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Notes From Texas A&M Conference

Jennifer Polanz
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In early December, researchers at Texas A&M hosted the fourth annual conference on Urban Agriculture: Controlled Environment at the Texas A&M AgriLife Research & Extension Center in Dallas. The organizers were kind enough to let me watch virtually to hear the research presented.

I can’t cover all the topics equally—they really jammed a lot of great information into just nine hours—but I did glean some helpful info to pass along (and some ideas for potential future stories).

In one of the shorter presentations, Dr. Joe Masabni, assistant professor and extension small-acreage vegetable specialist, ran down food safety best practices, which can be applied to any operation quickly. His main point is to seriously consider which aspects of the operation can be easily contaminated with pathogens. “Where is the source of contamination? Remember, you are dealing with an enemy you can’t see,” he says.

For hydroponic production, that could be the seeds, media, water, any surfaces and most of all, people. He recommended employing negative vacuum pressure at the entrance to blow air out of the structure vs. allowing it in the greenhouse or vertical farm. Proper handwashing is vital to keeping production clean, and it’s imperative to teach workers proper handwashing technique (here’s a video from the New Mexico Department of Agriculture on it), and to have the right equipment easily accessible to facilitate handwashing.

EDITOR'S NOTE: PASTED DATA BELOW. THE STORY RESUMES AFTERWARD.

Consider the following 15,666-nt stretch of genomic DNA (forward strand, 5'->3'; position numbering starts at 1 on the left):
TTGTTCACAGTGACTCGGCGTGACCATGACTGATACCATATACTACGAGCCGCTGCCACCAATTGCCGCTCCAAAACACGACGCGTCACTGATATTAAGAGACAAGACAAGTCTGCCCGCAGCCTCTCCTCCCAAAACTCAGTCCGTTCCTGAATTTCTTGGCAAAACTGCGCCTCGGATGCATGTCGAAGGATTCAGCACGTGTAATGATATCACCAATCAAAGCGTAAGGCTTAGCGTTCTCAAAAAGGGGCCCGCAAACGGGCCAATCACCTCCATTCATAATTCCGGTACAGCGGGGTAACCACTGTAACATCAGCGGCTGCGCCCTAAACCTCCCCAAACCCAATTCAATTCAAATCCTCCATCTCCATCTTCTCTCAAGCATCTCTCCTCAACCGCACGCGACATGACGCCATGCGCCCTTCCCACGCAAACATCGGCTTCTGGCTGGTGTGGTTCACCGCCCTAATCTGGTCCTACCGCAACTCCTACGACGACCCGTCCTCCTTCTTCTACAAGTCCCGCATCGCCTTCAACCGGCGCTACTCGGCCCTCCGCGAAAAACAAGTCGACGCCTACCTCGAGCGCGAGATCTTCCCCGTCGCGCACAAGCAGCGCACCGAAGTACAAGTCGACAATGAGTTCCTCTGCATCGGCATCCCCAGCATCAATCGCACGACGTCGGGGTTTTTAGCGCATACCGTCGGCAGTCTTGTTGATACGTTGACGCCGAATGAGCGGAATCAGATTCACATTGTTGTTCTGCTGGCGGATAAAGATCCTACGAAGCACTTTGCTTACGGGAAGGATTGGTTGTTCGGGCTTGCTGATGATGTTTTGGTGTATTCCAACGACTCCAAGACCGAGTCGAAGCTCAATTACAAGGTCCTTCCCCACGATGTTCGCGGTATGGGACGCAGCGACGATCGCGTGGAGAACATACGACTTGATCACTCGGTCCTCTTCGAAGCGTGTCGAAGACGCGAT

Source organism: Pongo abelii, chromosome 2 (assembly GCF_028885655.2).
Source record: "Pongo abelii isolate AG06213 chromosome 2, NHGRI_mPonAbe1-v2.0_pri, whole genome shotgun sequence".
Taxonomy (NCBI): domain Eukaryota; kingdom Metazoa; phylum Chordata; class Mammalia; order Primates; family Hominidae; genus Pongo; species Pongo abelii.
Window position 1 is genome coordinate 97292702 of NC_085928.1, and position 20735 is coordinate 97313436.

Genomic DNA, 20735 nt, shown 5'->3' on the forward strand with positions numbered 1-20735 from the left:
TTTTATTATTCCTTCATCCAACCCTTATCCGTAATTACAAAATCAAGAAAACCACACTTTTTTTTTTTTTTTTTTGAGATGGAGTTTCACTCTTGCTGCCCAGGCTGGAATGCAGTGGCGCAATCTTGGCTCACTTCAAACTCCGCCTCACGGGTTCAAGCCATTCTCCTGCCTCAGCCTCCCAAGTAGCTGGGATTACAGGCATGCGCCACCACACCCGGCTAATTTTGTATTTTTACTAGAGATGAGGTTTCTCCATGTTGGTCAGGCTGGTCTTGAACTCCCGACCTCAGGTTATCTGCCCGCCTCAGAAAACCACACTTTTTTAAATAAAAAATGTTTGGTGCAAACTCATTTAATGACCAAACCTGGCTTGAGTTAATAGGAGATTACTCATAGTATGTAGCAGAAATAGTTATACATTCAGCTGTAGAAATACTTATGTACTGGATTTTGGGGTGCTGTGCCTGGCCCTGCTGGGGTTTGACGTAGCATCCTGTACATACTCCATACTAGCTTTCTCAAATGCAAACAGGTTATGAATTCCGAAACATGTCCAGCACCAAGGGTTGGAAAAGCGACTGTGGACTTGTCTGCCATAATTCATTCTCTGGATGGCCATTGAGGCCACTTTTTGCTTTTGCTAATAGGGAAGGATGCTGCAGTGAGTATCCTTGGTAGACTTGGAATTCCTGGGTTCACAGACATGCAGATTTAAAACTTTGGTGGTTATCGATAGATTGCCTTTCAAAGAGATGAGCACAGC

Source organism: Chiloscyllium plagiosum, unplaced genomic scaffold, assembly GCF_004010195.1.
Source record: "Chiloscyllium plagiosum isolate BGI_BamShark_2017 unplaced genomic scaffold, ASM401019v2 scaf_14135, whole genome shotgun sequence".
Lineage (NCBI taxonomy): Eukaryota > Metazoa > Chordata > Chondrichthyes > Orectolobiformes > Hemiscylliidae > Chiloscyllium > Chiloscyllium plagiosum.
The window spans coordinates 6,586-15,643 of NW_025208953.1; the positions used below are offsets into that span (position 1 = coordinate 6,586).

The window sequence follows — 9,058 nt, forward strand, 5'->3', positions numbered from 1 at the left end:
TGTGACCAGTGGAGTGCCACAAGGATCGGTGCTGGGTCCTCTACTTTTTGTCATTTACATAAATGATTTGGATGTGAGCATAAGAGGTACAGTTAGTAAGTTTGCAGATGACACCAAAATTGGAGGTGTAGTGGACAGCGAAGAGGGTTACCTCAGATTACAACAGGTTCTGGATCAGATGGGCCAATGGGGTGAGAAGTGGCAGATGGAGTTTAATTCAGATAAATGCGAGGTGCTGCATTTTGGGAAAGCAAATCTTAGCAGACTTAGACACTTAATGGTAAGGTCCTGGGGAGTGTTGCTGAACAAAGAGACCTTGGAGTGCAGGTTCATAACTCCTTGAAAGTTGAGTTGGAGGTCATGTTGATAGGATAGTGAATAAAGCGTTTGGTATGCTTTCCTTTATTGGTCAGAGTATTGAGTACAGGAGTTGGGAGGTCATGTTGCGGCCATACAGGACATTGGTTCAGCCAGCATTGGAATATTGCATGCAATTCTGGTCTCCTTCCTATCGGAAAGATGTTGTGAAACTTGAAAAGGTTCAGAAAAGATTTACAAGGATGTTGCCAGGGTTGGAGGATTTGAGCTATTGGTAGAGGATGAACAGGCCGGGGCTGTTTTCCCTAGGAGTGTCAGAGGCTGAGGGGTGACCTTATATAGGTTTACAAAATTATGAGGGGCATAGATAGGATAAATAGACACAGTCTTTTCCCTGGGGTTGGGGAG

Other considerations are making sure workers have dedicated footwear at work to wear in growing spaces, as well as hairnets, masks, gloves, smocks and other preventative measures. A final point he made is to make sure workers aren’t coming in to work sick. If they suffering from an illness in any way, they should not be at work.

Another presentation that had practical applications immediately was Dr. Triston Hooks’ discussion on implementing an IPM program in hydroponics production. Dr. Hooks is now at University of Arizona’s CEAC, and noted that climate change will bring about more pests, which could translate into increased pest pressure in the greenhouse and vertical farm environment. His recommendations (condensed for space):

  1. Plan: created a detailed prevention plan, including scouting methods to minimize pests to acceptable levels (that’s the goal of IPM, not total destruction of pests). Know your crop’s pests and set thresholds for action, then scale it appropriately.
  2. Prevention: Use screens, doors and other structural methods to prevent pests, and make sanitation a priority for tools and surfaces. Quarantining seedlings and plants prevent pest spread, as does reducing plant litter (pests will complete their lifecycle in organic material or substrate, he says).
  3. Scouting: Early detection is critical, which means walking the rows and manually turning over leaves. Track evidence and severity—how many plants are affected and how much damage is there. Develop protocols and use maps of the greenhouse to track scouting efforts.
  4. Identification: It’s just as critical to know how dangerous the threat is, and to make sure you identify whether a pest is a beneficial or foe.
  5. Control: Once you identify the pest, have a control plan in place. In this order, you can control: culturally, mechanically, biologically or chemically (with chemical as the last resort).
  6. Assess: Was the control effective? To assess the result, continue scouting and tracking the effort, documenting which efforts were effective and the result.
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